Another major win, even on a global scale, is the free universal health coverage for all. In the participatory process that led the landmark coverage, HomeNet Thailand’s network of workers participated in meetings and dialogues that ensured civil society groups and, particularly, the needs of home-based workers were heard. In 2002, the Thai government launched a universal coverage healthcare scheme that gave all citizens – rich and poor alike – access to health services for just 30 baht (£0.67). Five years later, the government took an even more extraordinary step and implemented free public health services funded by general taxation. The program has gained widespread support, particularly because of its development with the public’s participation, including from home-based worker groups.
Lives improve on the ground
Nationalized healthcare has benefitted many of HomeNet’s members. Ananya Songsai, for example, sorts plastic waste in a covered ground-floor space in front of her home. Generally, home-based plastic waste sorters like Songsai earn three baht per kilo of plastic, making an average of 200 to 300 baht (£4.50 to £6.75) per day, though earnings are irregular.
Ananya Songsai sorts plastic in her home in Bangkok in 2015. She uses Thailand’s universal health coverage regularly to seek medical attention for her diabetic daughter (Paula Bronstein/Getty Images).
Songsai spends her days removing Cello-tape from bags of plastic, which are often chemically coated. Some sorters develop skin irritations, such as blisters. However, Songsai worries less about her own health and more about that of others. Before 8:00 a.m., she has already fed the local dogs and cats, and, being the thoughtful neighbor that she is, checked on a nearby elderly woman, in addition to prepping her own family for the day ahead.
Her daughter has diabetes, so, even with the universal coverage, she still spends a significant amount – 4000 to 5000 baht (£90 to £112) per year or about one month’s salary – on her daughter’s healthcare. A hospital check-up alone costs 300 baht (£6.75)– or an entire day’s earnings – because Songsai must pay for a motorcycle and public van to get her daughter there, in addition to the meals they eat en route. Diabetes requires careful attention to food, so the family also spends more than they normally would on proper meals.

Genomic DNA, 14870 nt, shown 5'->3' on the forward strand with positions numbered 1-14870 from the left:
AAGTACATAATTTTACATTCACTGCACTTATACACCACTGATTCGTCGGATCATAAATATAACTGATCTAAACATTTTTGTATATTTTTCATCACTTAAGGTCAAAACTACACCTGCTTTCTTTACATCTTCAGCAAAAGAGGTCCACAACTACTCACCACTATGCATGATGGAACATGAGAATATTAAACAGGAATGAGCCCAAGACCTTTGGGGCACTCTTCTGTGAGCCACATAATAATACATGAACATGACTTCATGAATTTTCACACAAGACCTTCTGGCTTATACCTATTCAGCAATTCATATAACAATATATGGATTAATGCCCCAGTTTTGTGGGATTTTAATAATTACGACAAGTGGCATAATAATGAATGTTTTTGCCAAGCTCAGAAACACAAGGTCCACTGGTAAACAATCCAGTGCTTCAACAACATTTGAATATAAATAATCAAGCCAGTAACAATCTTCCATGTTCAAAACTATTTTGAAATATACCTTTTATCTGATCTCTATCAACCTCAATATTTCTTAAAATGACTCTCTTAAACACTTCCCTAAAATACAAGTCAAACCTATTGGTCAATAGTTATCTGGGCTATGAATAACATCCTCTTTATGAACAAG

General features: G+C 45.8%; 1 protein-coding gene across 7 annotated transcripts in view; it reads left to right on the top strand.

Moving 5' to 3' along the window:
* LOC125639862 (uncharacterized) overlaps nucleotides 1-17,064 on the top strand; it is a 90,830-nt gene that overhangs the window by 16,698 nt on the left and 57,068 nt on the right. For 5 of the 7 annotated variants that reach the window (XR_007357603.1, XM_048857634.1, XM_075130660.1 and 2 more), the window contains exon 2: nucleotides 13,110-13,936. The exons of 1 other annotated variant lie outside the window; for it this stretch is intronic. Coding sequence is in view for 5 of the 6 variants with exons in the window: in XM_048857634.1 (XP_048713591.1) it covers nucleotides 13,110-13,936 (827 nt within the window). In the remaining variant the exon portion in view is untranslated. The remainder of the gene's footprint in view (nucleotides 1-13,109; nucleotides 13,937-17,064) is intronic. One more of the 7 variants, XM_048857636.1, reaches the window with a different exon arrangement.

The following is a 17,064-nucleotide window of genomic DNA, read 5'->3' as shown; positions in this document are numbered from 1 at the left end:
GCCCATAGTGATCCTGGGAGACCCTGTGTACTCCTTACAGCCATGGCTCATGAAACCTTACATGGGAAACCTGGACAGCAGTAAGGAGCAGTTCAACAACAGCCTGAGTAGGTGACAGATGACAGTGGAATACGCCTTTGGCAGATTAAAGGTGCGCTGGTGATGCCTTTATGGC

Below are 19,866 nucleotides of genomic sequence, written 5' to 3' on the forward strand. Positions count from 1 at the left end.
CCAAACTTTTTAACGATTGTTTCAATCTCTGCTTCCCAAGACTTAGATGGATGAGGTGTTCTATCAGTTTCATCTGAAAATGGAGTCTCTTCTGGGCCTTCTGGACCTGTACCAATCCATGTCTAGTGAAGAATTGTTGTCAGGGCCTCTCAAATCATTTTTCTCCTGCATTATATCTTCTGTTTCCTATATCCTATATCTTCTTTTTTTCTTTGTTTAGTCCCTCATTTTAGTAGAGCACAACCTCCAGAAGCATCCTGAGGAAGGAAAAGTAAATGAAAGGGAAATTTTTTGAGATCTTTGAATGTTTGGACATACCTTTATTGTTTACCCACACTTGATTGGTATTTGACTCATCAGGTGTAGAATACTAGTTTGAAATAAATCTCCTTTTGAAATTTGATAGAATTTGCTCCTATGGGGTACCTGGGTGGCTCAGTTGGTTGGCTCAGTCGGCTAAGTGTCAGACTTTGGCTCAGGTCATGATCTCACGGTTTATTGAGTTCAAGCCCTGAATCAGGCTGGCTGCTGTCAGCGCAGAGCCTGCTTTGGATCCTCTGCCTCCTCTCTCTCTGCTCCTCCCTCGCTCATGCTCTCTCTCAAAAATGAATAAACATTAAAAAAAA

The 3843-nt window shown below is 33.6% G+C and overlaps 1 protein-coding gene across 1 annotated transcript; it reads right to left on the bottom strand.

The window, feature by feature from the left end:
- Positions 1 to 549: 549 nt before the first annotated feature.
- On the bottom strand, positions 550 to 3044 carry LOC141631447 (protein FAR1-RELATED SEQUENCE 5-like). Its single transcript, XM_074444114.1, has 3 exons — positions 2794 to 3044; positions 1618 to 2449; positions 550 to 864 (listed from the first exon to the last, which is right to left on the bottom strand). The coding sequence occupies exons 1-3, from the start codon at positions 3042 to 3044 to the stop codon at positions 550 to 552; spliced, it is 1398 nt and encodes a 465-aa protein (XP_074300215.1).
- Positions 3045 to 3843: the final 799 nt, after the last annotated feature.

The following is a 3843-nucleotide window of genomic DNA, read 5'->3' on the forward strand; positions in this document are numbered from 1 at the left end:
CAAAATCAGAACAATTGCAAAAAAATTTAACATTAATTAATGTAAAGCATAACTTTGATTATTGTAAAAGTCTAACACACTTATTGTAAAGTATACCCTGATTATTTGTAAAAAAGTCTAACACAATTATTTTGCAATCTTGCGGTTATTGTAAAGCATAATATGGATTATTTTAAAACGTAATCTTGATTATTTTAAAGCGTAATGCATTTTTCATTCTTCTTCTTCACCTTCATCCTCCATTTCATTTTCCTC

Many wins, and more to go
In May 2011, HomeNet Thailand members gained another important victory after nearly a decade of campaigning: the Homeworkers’ Protection Act. This legislation mandates fair wages, including equal pay for men and women, for those “hired to complete work at home for an industrial enterprise.” The law also requires employers hiring informal workers to have contracts that include a mechanism for handling labor disputes, as well as occupational health and safety standards.
“I am happy with the progress in terms of recognition at the policy level,” says Poonsap Tulaphan, head of HomeNet Thailand. “There are statistics, the homeworkers’ law, the domestic workers’ law, the universal health coverage system and social security system for informal workers.” The next step, however, is ensuring these systems are implemented and informal workers see the benefits.
The bronze workers have big plans of their own. They already have blueprints for a new workshop with air conditioning and all the safety features they’ve witnessed on visits to larger factories. For now, though, they are still plans on paper. That doesn’t hold back Somkid Duangngern. He and fellow group members have created pamphlets and videos that demonstrate how to properly use machinery and shared them with other informal worker groups.
Still, there’s more to do – and Duangngern, who has been an active member of HomeNet, knows where they should be heading. “We’ve visited workers in the formal sector, and they are organized and they demand improvements,” he says. “We should do the same and get the protection we deserve.”
That, of course, is much more likely to happen now that Duangngern and the bronze workers – all of whom are over 60 now – aren’t alone in their struggle. The ripple effects of their movement, they hope, will be passed along to other informal workers and younger generations who will benefit from their collective vision and voice.